ANCWL Wants South African Women To Support Zuma's Radical Economic Transformation

Fitch downgraded South Africa's foreign and local currency debt to speculative grade, while S&P Global Ratings on Monday cut the hard currency borrowing to "junk".

Tens of thousands of protesters marched through South African cities on Friday demanding Zuma's resignation, as a second ratings agency downgraded the country's debt to junk status.

"In Fitch's view, the Cabinet reshuffle, which involved the replacement of the Finance Minister Pravin Gordhan and Deputy Finance Minister Mcebisi Jonas, is likely to result in a change in the direction of economic policy", it said in a statement on Friday.

Speaking at the ANC Youth League's mini-rally in Ekurhuleni this week, ANC national working committee member and Minister of Water and Sanitation Nomvula Mokonyane said members of the ruling party in Gauteng would come out in numbers to celebrate Zuma's birthday.

Zwelinzima Vavi, South African Federation of Trade Union leader also addressed the crowd and called for Zuma's ouster.

Save SA convener Sipho Pityana told demonstrators the march is the beginning of many more around the country that will continue until Zuma steps down.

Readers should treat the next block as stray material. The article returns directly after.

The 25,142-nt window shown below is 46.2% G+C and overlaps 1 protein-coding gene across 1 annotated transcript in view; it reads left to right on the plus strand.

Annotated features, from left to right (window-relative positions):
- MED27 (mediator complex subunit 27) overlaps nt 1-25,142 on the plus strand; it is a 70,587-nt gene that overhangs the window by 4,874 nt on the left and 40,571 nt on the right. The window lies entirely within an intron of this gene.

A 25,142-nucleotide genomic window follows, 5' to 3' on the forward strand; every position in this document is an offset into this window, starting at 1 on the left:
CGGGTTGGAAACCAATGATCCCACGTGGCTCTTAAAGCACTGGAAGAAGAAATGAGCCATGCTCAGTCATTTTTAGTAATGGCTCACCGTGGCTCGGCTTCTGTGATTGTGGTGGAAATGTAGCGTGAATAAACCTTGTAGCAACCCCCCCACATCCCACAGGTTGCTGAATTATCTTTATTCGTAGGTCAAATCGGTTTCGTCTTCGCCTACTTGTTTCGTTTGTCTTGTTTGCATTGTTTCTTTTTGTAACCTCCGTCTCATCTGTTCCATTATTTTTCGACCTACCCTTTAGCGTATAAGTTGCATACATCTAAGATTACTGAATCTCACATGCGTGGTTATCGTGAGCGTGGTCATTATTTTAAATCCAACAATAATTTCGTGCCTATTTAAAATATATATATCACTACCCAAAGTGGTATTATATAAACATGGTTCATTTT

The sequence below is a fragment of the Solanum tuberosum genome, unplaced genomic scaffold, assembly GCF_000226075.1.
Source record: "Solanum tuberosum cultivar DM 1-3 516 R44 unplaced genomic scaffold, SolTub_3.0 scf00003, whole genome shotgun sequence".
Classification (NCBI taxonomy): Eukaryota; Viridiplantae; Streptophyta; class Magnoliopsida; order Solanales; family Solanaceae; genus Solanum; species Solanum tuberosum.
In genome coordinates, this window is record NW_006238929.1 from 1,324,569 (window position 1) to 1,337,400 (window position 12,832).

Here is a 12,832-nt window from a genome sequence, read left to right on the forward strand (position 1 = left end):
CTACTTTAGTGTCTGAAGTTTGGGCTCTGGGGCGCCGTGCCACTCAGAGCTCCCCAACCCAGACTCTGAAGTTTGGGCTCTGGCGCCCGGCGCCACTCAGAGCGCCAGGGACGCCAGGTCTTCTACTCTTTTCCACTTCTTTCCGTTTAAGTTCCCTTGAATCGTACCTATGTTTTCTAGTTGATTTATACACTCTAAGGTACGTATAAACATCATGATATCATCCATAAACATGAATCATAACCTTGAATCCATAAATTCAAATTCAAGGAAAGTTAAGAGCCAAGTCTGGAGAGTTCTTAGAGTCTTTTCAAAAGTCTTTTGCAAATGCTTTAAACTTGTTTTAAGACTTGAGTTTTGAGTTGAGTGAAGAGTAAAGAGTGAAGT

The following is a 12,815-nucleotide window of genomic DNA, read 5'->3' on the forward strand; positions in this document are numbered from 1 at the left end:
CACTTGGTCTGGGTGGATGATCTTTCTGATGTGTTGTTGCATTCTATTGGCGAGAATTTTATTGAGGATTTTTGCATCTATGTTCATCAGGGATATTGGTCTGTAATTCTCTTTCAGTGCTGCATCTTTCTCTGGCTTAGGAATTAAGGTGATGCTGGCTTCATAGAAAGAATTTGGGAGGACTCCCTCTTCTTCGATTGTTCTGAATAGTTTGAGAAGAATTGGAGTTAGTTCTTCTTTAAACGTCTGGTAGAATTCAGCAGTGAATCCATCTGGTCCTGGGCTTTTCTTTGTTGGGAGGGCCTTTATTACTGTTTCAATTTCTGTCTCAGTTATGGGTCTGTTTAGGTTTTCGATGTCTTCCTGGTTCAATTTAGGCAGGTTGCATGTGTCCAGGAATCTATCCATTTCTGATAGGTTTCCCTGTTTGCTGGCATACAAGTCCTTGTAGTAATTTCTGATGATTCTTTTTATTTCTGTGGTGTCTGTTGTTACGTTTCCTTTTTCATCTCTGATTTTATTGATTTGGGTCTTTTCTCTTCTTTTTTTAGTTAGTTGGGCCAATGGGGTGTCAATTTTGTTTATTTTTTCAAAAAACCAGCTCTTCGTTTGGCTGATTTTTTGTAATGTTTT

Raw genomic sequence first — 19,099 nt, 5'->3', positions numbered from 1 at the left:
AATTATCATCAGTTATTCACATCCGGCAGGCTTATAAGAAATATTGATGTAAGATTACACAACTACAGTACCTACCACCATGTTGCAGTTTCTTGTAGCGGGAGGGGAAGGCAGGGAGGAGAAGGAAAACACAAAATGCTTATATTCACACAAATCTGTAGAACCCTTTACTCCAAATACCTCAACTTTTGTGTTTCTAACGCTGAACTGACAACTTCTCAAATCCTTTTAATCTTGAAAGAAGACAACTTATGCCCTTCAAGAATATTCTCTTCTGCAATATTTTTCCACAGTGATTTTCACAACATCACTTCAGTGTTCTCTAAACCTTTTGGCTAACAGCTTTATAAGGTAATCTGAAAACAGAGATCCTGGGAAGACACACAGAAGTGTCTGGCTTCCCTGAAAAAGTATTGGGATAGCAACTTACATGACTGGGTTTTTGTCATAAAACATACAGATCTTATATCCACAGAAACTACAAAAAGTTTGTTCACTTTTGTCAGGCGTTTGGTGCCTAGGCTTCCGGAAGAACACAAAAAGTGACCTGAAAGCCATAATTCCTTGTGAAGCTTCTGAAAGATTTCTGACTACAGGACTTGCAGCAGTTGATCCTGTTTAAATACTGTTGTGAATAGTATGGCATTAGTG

The government appealed for calm and said it respects th right of South Africans to protest peacefully, a legacy of th struggle against white minority rule that ended in 1994 wit the country's first all-race vote and the election of Nelso Mandela as president.

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Police said on Thursday that marches in Pretoria were illegal because they had not been granted permission by city authorities. "Us as Cosas remain resolute as we want him to remain our president‚" said Cosas regional secretary Gugu Nkosi.

Syriana Maesela, 65, a retiree, was on her way by train to Pretoria to join the march, carrying a South African flag.

Zuma and the ruling party, which suffered big losses in municipal elections a year ago, have been weakened by other scandals around the president. Zuma still retains the backing of powerful factions within the ruling ANC party.

Two groups of protesters also scuffled outside the Gupta family mansion in Saxonwold, in Johannesburg's wealthy Sandton business district and the Police presence was beefed up outside the residence to keep anti-Zuma and pro-Zuma protesters apart.

In a bid to keep the pressure on the ANC to recall Mr Zuma from office, the organisers of Friday's protests have announced that another day of nationwide mass action will take place next Wednesday.

Nobel laureate and anti-apartheid leader Desmond Tutu, 85 and ailing, made a rare public appearance to support the protests.

Protesters in the capital later marched to the seat of government, the Union Buildings, waving placards that read: "South Africa is not for sale".

  • Leroy Wright